The Concept of Dabbawala and India Under British Rule

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This essay sample essay on Dabbawalah offers an extensive list of facts and arguments related to it. The essay’s introduction, body paragraphs and the conclusion are provided below.

This is usually done for a monthly fee of about 450 Indian rupees. The meal is cookedin the morning and sent in lunch boxes carried by dabbawalas, who have a complex association and hierarchy across the city. Dabbawalas in action at a Mumbai Suburban Railway station. A collecting dabbawala, usually on bicycle, collects dabbas either from a worker’s home or from the dabba makers.

As many of the carriers are illiterate, the dabbas have some sort of distinguishing mark on them, such as a colour or group of symbols.

The dabbawala then takes them to a designated sorting place, where he and other collecting dabbawalas sort (and sometimes bundle) the lunch boxes into groups. The grouped boxes are put in the coaches of trains, with markings to identify the destination of the box (usually there is a designated car for the boxes).

The markings include the railway station to unload the boxes and the building address where the box has to be delivered. At each station, boxes are handed over to a local dabbawala, who delivers them. The empty boxes are collected after lunch or the next day and sent back to the respective houses. Appearance and coding Markings:  abbreviations for collection points,  colour code for starting station, number for destination station and  markings for handling dabbawala at destination, building and floor.

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A typical dabbawala lunch. It was estimated in 2007 that the dabbawala industry was still growing by 5-10% per annum.  Although the service remains essentially low-tech, with the delivery men as the prime movers, the dabbawalas have started to embrace technology, and now allow tanuj wadhi for delivery through SMS. An on-line poll on the web site ensures that customer feedback is given pride of place. The success of the system depends on teamwork and time management. Such is the dedication and commitment of the barely literate and barefoot delivery men (there are only a few delivery women) who form links in the extensive delivery chain, that there is no system of documentation at all. A simple colour-coding system doubles as an ID system for the destination and recipient. There are no multiple elaborate layers of management either — just three layers.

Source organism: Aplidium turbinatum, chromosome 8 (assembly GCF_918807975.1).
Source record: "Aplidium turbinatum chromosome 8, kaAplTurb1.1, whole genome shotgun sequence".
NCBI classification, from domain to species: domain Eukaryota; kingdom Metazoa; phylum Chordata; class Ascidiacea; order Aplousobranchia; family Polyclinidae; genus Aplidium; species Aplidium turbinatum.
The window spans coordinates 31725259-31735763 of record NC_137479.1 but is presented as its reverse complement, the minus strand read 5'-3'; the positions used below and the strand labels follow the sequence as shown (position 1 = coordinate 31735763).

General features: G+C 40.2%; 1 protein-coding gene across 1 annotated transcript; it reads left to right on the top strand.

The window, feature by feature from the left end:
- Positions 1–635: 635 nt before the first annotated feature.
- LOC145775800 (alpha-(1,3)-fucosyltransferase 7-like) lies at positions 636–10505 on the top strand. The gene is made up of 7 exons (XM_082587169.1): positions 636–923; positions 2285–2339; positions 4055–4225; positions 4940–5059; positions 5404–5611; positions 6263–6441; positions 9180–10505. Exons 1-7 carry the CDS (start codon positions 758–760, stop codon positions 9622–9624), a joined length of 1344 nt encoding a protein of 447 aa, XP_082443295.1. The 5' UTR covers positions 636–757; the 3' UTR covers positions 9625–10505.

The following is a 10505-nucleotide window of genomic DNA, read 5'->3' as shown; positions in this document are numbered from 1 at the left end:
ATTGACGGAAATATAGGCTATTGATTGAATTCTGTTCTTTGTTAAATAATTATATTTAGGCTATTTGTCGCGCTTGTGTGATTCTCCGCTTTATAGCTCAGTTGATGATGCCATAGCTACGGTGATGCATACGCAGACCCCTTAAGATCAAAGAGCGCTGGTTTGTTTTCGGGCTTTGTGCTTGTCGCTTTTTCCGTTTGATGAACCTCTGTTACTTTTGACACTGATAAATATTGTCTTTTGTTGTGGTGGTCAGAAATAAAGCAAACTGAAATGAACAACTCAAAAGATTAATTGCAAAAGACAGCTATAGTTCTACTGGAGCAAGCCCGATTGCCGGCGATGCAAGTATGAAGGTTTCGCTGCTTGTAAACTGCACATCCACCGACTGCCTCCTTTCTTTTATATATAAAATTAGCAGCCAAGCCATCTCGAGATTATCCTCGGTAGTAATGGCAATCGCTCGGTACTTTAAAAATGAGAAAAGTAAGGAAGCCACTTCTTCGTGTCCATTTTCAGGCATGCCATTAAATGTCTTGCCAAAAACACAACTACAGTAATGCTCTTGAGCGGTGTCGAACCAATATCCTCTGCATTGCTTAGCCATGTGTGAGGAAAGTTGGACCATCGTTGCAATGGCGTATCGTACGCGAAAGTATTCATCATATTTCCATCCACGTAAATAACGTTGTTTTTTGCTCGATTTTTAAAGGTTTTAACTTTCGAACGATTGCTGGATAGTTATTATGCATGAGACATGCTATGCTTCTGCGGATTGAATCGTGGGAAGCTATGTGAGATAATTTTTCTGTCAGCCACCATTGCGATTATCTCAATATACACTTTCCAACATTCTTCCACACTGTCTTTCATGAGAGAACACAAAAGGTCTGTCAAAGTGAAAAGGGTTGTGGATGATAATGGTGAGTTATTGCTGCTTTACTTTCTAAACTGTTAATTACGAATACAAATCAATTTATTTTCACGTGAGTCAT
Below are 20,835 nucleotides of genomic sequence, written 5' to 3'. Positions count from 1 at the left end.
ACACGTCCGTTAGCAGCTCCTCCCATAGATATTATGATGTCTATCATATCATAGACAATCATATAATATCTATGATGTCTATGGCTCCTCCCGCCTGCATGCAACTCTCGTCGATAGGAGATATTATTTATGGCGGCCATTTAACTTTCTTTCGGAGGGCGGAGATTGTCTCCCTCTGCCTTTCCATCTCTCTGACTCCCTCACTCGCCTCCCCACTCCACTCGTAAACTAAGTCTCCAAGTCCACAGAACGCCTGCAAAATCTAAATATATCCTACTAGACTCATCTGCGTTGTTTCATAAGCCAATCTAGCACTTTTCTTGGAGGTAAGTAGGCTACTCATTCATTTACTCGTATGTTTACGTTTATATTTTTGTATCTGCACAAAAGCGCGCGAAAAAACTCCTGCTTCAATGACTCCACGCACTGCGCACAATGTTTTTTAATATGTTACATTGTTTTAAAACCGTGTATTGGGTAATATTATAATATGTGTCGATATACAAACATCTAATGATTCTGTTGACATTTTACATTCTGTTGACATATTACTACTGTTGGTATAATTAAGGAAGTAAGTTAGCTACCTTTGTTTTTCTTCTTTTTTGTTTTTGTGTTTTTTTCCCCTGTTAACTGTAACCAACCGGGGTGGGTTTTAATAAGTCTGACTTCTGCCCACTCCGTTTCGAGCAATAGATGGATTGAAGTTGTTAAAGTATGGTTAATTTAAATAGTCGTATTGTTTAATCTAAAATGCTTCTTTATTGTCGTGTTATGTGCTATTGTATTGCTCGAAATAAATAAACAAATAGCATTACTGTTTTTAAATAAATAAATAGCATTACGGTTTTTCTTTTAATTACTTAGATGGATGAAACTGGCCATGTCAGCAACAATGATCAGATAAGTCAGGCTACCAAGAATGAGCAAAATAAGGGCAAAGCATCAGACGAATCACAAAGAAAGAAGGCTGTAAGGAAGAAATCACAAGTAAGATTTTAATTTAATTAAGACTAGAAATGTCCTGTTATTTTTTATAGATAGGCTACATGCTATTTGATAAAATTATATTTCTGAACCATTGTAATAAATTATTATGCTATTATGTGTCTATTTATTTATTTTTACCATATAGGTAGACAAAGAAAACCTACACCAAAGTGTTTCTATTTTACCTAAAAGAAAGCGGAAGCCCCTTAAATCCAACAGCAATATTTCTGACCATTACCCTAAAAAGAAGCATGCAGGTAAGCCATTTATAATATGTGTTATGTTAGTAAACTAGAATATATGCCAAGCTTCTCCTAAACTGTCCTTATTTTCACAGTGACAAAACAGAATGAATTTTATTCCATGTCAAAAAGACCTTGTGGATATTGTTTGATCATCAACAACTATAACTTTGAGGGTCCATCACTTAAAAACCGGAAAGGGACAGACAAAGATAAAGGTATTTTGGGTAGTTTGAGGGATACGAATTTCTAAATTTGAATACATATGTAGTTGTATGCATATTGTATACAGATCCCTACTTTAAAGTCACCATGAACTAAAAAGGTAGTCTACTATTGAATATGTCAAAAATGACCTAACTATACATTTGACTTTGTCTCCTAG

Each dabbawala is also required to contribute a minimum capital in kind, in the form of two bicycles, a wooden crate for the tiffins, white cotton kurta-pyjamas, and the white trademarkGandhi cap (topi). The return on capital is ensured by monthly division of the earnings of each unit. Uninterrupted services The service is almost always uninterrupted, even on the days of severe weather such as monsoons. The local dabbawalas and population know each other well, and often form bonds of trust.

Dabbawalas are generally well accustomed to the local areas they cater to, and use shortcuts and other low profile routes to deliver their goods on time. Occasionally, people communicate between home and work by putting messages inside the boxes; however, with the rise of instant communication such as SMS and instant messaging, this trend is vanishing. Since 1890 ,the year in which the Dabbawalas formally came into existence ,none of its members had ever gone on a strike.

This trend was broken in 2011 when the members decided to head towards Azad Maidan to support Anna Hazare in his campaign against corruption.  Economic analysis Each dabbawala, regardless of role, gets paid about eight thousand rupees per month. In 1998, Forbes Magazine found its reliability to be that of a six sigma standard.  This implies that the Dabbawalas make less than one mistake in every 6 million deliveries, despite most of the delivery staff being illiterate. 7] More than 175,000 to 200,000 lunch boxes get moved every day by an estimated 4,500 to 5,000 dabbawalas, all with an extremely small nominal fee and with utmost punctuality. The BBC has produced a documentary on dabbawalas[citation needed] and Prince Charles, during his visit to India, visited them (he had to fit in with their schedule, since their timing was too precise to permit any flexibility). Prince Charles also invited them to his wedding withCamilla Parker Bowles in London on 9 April 2005.

Owing to the tremendous publicity, some of the dabbawalas were invited to give guest lectures in some of the top business schools of India, which is very unusual. Most remarkably in the eyes of many Westerners, the success of the dabbawala trade has involved no advanced technology, except for trains (and as mentioned above, SMS services for booking). The New York Times reported in 2007 that the 125-year-old dabbawala industry continues to grow at a rate of 5–10% per year. Awards and recognition ISO 9001:2000 certified by the Joint Accreditation System of Australia and New Zealand In Media On 28 December 2011, the British series, “Top Gear” broadcasted the episode “India Special” where Clarkson, Hammond, and May travel to India for a “trade mission”. In Mumbai, they aimed to beat the efficiency of the dabbawala by using a car instead of a train. The mission fails when Clarkson, in a rush to beat the train, did not take enough cargo, leaving Hammond to carry Clarkson’s load as well as his own.

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The Concept of Dabbawala and India Under British Rule. (2019, Dec 07). Retrieved from

The Concept of Dabbawala and India Under British Rule
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